Star Wars: The Force Awakens

First the good news: they didn’t screw it up.

This seventh episode*** slots in neatly, plot-wise and aesthetic-wise, after the original three, following on from Return of the Jedi.

It has a pleasingly throwback, retro feel, rather than the garish yet cold digitised world of George Lucas’ prequels. It’s shot on film and you can feel the dust of the deserts, the snow of the forests and the squeak of the stormtroopers’ costumes.

However, it’s also a film very much in thrall to its own legend, so that the emotional investment is too much in the franchise rather than the characters. Each returning face gets a loud cheer – Han Solo and Chewbacca, C3-PO, even the Millennium Falcon.

It’s still very much a kids’ playground of a movie, a theme park ride. “I always wanted to fly one of these things,” says Oscar Isaac’s rebel pilot Poe, nodding to the franchise as he prepares to steal an enemy aircraft (Tie Fighter?). The aside duly gets its laugh.

As you can possibly tell, I”m no Star Wars fan, never have been, even though I saw the very first one on its very first day of UK release, at the Dominion Tottenham Court Road. I didn’t get it from the get-go, even at seven years-old. Still, you can’t ignore Star Wars and its place in cinema history and I’ve seen them all, apart from the bits in Jedi where I was trying to snog Lisa Engel in the back row of the Granada cinema in Harrow.

I really wanted to enjoy this new one but it’s still, you know, Star Wars. It reminded me a bit of the recent James Bond outing Spectre in that it references and jokes about so many familiar characters and themes in its bid to reboot and prolong (re-awaken) the series. You’ve kind of seen and heard it all before, from the light sabres to the X-Wings, to the space Cantina with the funky band to the big John Williams score to the crappy dialogue about “thermal oscillators”, “ventral cannons” and “bypassing the compressor”. But that’s giving fans what they want, surely, and they won’t be disappointed.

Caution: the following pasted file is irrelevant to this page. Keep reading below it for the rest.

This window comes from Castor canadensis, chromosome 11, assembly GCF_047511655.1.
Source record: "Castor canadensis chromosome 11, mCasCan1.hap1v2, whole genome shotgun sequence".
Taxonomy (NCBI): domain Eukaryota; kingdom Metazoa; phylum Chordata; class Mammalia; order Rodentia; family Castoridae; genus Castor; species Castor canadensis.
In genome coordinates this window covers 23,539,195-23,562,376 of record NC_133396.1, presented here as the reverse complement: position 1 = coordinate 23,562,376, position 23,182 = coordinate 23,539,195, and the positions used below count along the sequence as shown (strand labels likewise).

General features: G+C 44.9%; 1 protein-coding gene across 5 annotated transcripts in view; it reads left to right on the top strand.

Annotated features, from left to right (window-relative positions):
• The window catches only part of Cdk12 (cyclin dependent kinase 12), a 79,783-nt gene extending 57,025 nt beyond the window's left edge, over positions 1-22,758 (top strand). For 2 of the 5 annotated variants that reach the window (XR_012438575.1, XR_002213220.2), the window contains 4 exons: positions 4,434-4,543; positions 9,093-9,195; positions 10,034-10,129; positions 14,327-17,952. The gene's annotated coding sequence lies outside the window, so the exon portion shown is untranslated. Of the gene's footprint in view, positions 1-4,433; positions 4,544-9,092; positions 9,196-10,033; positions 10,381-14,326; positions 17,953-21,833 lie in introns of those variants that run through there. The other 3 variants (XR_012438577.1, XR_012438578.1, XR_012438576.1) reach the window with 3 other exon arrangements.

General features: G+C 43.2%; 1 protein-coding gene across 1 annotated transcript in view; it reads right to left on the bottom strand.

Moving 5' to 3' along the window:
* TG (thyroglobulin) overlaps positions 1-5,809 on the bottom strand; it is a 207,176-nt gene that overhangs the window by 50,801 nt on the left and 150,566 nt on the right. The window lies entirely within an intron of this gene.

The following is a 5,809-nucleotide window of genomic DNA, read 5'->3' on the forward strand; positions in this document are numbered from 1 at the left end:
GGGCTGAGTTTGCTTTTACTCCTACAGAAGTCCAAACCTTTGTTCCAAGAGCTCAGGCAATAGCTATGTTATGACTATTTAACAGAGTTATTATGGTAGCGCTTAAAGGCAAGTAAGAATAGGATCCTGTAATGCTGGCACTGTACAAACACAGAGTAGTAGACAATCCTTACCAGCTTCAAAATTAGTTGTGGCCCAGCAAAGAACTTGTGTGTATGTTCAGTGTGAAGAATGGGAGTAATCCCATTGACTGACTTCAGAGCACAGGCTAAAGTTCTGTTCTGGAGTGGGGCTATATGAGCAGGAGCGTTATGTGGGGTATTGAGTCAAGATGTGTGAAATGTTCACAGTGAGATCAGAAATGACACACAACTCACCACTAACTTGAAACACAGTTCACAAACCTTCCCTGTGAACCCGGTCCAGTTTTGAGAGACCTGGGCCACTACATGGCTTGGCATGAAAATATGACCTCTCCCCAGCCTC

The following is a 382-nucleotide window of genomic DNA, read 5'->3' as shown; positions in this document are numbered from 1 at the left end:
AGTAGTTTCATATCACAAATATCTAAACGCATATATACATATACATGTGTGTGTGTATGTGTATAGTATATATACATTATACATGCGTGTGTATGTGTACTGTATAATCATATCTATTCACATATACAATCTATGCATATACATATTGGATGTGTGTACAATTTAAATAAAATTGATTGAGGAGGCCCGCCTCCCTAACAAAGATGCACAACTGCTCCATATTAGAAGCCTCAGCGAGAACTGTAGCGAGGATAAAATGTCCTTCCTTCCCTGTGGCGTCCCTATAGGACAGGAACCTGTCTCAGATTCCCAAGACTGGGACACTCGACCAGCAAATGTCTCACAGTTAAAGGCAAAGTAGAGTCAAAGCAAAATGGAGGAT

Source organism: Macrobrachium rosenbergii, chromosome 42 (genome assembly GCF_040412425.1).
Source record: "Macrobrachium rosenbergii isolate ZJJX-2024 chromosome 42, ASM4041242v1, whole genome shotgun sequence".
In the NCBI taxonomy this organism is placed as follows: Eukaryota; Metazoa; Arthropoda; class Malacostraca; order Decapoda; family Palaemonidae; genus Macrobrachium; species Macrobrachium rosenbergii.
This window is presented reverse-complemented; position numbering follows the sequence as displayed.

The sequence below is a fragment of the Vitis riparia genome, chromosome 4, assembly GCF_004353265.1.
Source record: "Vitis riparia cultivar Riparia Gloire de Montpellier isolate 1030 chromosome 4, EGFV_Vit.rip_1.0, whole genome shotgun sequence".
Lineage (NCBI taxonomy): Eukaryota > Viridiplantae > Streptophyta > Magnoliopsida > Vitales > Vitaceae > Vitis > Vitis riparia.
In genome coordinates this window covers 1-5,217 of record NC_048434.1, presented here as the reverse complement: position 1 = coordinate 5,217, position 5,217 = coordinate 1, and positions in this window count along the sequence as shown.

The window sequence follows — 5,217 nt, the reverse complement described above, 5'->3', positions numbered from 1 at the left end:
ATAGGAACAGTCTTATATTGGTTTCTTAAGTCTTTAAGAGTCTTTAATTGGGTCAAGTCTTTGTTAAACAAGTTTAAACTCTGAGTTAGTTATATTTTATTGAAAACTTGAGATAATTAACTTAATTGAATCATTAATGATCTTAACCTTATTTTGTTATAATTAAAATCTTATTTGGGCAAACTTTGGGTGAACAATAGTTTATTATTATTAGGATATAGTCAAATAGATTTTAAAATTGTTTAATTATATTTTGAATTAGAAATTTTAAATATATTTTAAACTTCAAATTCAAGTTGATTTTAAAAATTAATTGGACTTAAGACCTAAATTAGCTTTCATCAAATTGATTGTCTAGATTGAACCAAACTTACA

Where JJ Abrams’ new twists come are in the casting, which is a huge success. British unknown John Boyega (I know him, but most fans won’t, and I didn’t know he could do THIS) and Daisy Ridley are both excellent. As Finn, a stormtrooper who’s had enough of the Dark Side, he gives it panic, depth, enthusiasm, energy and wit; playing Rey, she does exactly the same, with a touch of Keira Knightley about her, but the good touches, and a bit more gutsy action. For a newcomer, her confidence in the close-ups is amazing. She’s a great heroine and I look forward to their characters and relationship deepening over the coming movies.

Special mention – though of course no spoiler – amid this new generation must go to Adam Driver as the Vader-type figure, given to temper tantrums and slashing his sabre around on innocent furniture. There’s a genuinely funny moment when a couple of passing storm troopers shuffle away quietly embarrassed, as if to leave their irascible boss to one of his “moments”. Again, I look forward to seeing more of him maybe.

We shouldn’t forget the new droid BB-8, too, because he’s actually quite cute and is certainly key to the story. They’ll sell a lot of BB-8s this Christmas.

I won’t spoil the plot, mainly because I didn’t fully understand it or care about it. There’s a lot of fathers and sons stuff, lots of he’s my boy, he’s his Dad, she’s someone’s daughter.

But the relationship between Harrison Ford’s Han and Carrie Fisher’s Leia is lovely to see and, in a way, this is probably, ultimately, Ford’s movie, which is a good thing and lends it a kind of comfort as well as that trademark Solo sarcasm.

“If you live long enough, you see the same eyes in different people,” says one sage creature in that space bar-Cantina, spotting something lonely in John Boyega’s Finn.

And if you’ve been around long enough, you also see the same film, with different actors. And that’s The Force Awakens.

It’ll be huge, but I still won’t love it any the more. It’s just another movie, from a galaxy, far, far away.

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